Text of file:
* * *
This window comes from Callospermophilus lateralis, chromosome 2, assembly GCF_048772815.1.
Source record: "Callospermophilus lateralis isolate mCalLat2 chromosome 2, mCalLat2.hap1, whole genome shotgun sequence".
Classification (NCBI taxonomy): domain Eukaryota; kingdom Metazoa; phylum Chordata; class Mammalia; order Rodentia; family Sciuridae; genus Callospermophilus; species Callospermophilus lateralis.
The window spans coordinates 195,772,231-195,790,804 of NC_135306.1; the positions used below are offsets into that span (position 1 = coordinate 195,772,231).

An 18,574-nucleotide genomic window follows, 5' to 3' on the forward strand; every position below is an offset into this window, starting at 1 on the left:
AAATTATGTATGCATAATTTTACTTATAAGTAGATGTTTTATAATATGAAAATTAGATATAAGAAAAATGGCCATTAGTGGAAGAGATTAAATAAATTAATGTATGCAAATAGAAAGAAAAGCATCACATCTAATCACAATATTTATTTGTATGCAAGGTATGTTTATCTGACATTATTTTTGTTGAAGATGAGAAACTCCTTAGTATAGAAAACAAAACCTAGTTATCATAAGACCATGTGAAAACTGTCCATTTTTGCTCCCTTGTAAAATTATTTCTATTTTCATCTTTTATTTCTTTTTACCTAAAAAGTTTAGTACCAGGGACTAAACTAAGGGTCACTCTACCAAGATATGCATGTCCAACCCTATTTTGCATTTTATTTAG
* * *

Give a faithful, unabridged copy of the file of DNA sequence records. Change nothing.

This window comes from Callospermophilus lateralis, chromosome 2, assembly GCF_048772815.1.
Source record: "Callospermophilus lateralis isolate mCalLat2 chromosome 2, mCalLat2.hap1, whole genome shotgun sequence".
Classification (NCBI taxonomy): domain Eukaryota; kingdom Metazoa; phylum Chordata; class Mammalia; order Rodentia; family Sciuridae; genus Callospermophilus; species Callospermophilus lateralis.
The window spans coordinates 195,772,231-195,790,804 of NC_135306.1; the positions used below are offsets into that span (position 1 = coordinate 195,772,231).

An 18,574-nucleotide genomic window follows, 5' to 3' on the forward strand; every position below is an offset into this window, starting at 1 on the left:
AAATTATGTATGCATAATTTTACTTATAAGTAGATGTTTTATAATATGAAAATTAGATATAAGAAAAATGGCCATTAGTGGAAGAGATTAAATAAATTAATGTATGCAAATAGAAAGAAAAGCATCACATCTAATCACAATATTTATTTGTATGCAAGGTATGTTTATCTGACATTATTTTTGTTGAAGATGAGAAACTCCTTAGTATAGAAAACAAAACCTAGTTATCATAAGACCATGTGAAAACTGTCCATTTTTGCTCCCTTGTAAAATTATTTCTATTTTCATCTTTTATTTCTTTTTACCTAAAAAGTTTAGTACCAGGGACTAAACTAAGGGTCACTCTACCAAGATATGCATGTCCAACCCTATTTTGCATTTTATTTAG